Linguistic Definition[edit | edit source]
Metonymy is usually defined as a trope in which a term is used to denote an object which it does not literally refer to, but with which it is closely linked. This link may be one of physical contiguity, but not necessarily.
Roman Jakobson[edit | edit source]
However, Lacan's use of the term owes little to this definition apart from the notion of contiguity, since it is inspired by the work of Roman Jakobson, who established an opposition between metonymy and metaphor.<ref>Jakobson, Roman. "Two aspects of language and two types of aphasic disturbances," Selected Writings, vol. II, Word and Language, The Hague: Mouton, 1971 ., p. 21.</ref>
Metonymic Axis of Language[edit | edit source]
Diachronic Dimension of Signifying Chain[edit | edit source]
Metonymy Versus Metaphor[edit | edit source]
Metonymy thus concerns the ways in which signifiers can be combined / linked in a single signifying chain ("horizontal" relations), whereas metaphor concerns the ways in which a signifier in one signifying chain may be substituted for a signifier in another chain ("vertical" relations). Together, metaphor and metonymy constitute the way in which signification is produced.
Formula for Metonymy[edit | edit source]
This formula is to be read as follows:
On the lefthand side of the equation, outside the brackets, Lacan writes f S, the signifying function, which is to say the effect of signification. Inside the brackets he writes S . . . S', the link between one signifier and another in a signifying chain.
Formula for Metonymy - Summary[edit | edit source]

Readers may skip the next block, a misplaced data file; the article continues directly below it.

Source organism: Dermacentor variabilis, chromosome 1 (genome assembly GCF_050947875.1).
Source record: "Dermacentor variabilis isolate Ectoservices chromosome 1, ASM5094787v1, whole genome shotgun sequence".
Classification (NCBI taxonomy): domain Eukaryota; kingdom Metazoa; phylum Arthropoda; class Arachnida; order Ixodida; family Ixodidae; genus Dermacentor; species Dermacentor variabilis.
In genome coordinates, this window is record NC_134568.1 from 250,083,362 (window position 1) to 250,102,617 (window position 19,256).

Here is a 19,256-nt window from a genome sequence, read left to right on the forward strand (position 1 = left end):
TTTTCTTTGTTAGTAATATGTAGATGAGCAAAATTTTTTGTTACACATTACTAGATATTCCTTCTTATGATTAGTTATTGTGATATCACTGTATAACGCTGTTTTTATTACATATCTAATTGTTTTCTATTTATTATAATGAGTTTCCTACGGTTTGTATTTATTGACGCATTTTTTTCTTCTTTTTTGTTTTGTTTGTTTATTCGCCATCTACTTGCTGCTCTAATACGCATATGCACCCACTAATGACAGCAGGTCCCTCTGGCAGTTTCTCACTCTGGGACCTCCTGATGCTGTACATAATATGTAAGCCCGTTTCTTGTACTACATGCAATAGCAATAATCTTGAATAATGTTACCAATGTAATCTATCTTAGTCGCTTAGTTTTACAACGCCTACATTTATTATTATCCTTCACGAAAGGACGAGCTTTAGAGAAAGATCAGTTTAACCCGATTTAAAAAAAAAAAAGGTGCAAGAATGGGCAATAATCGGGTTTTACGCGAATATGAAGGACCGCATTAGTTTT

Thus the whole formula reads:
"The signifying function of the connection of the signifier with the signifier is congruent with maintenance of the bar."
Contexts[edit | edit source]
Metonymy and Desire[edit | edit source]
Desire is also characterized by exactly the same never-ending process of continual deferral; since desire is always "desire for something else,"<ref>Lacan, Jacques. Écrits: A Selection. Trans. Alan Sheridan. London: Tavistock Publications, 1977. p. 167</ref> as soon as the object of desire is attained, it is no longer desirable, and the subject's desire fixes on another object. Thus Lacan writes that "desire is a metonymy."<ref>Lacan, Jacques. Écrits: A Selection. Trans. Alan Sheridan. London: Tavistock Publications, 1977. p. 175</ref>
Metonymy and Displacement[edit | edit source]
Lacan also follows Jakobson in linking the metaphor-metonymy distinction to the mechanisms of the dream work described by Freud. However, he differs from Jakobson over the precise nature of this link. Just as displacement is logically prior to condensation, so metonymy is the condition for metaphor, because "the coordination of signifiers has to be possible before transferences of the signified are able to take place."<ref>Lacan, Jacques. The Seminar. Book III. The Psychoses, 1955-56. Trans. Russell Grigg. London: Routledge, 1993. p. 229</ref>
See Also[edit | edit source]
References[edit | edit source]